5 mental health myths frequently popularized by mental wellness culture

I’m sorry I haven’t posted in so many months. I need to come back to this blog, because it really helps me to write in it. I’ve been trying to figure out what to write for a few days now and thought this is a good a topic as any. I’ve been seeing some things related to these anyway that brought this to mind, so I thought I’d share. Feel free to leave your thoughts as well.

5 mental health myths frequently popularized by mental wellness culture

1. Nobody will love you until you love yourself.

This is a common phrase we hear in hospitals, self-esteem workshops, therapy, etc. It is both demeaning and inaccurate, perpetuating a cycle of self-hatred and loneliness that stems from feeling unloved and unwanted. While confidence does win relationship successes, romantic, platonic, and otherwise, never let anyone make you feel you are unlovable just because you feel unloveable. At my lowest dips in my self-esteem, I’ve had the best relationships I’ve ever had with people who have helped me pull through those tough times, and I have met them during periods of low confidence as well. While confidence certainly does make a person more attractive, more magnetic, that is not a lone trait that people look for. People also look for many other qualities, and it varies by person to person. I have not had a lot of successful relationships, but the strong bridges I have built are made of iron.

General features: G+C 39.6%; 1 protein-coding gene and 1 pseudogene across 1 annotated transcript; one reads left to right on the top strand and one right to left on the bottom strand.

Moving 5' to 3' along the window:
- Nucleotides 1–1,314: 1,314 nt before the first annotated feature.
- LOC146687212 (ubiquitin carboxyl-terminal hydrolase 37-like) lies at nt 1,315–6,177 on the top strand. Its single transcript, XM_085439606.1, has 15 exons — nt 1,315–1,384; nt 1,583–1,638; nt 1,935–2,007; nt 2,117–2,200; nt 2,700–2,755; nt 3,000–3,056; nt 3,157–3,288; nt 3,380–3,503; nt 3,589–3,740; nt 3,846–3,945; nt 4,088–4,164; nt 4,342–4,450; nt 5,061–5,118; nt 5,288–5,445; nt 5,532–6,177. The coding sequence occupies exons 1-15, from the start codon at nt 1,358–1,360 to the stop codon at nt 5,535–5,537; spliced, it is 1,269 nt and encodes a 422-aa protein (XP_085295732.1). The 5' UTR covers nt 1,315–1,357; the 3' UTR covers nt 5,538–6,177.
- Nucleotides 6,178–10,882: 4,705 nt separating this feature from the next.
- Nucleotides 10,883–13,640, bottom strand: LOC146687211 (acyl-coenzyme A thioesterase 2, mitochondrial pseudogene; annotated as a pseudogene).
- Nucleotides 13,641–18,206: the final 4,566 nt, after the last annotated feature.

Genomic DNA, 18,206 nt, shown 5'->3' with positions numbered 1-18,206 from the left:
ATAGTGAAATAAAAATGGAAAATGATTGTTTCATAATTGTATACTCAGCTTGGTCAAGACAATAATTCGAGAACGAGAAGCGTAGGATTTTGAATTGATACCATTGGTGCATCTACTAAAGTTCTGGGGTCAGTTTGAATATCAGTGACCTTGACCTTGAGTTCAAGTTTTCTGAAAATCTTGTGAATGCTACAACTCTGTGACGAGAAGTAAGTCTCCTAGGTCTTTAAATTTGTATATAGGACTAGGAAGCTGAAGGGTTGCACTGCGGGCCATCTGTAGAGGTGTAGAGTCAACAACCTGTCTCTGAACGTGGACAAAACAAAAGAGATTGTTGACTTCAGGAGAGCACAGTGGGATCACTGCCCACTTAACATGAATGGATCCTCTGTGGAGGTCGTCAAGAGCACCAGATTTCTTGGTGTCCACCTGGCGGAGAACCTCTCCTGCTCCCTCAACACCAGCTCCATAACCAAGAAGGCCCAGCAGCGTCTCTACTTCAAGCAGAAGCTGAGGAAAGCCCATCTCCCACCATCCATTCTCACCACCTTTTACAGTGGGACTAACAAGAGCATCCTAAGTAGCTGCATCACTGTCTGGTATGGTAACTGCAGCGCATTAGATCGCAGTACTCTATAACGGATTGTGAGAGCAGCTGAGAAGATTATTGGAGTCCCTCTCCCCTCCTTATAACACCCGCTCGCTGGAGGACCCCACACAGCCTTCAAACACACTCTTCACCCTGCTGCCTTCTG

2. You can’t love anybody until you love yourself.

This is another, albeit less common, phrase that circulates around mental wellness culture. While I do think it is unwise and ultimately impossible to try to take care of other people when you cannot take care of yourself, I firmly believe you can love other people and still have poor self-esteem. Our self-worth affects our view of the world, sure, and it does color our relationships and our opinions of others’ motives, etc. But I know people — myself included — who feel great love for others while not feeling great love for themselves.

3. You’ll feel better if you talk about it.

This one I have to be careful with, because yes, it works for a lot of people. It’s why talk therapy is a thing. It’s why many people journal, why support groups exist, etc. But like all coping skills, every one of them works differently for everybody, and not all of them actually work effectively for anybody. There are endless ways to cope with something, both positively or negatively. Taking long showers, painting, exercising, making lists and plans are some of the ways I cope with my stress. I also talk about it. I talk about it a lot. Talking about it, however, does not help me, and that is why I have had therapy for 15 years and it has, thus far, been fairly useless to me.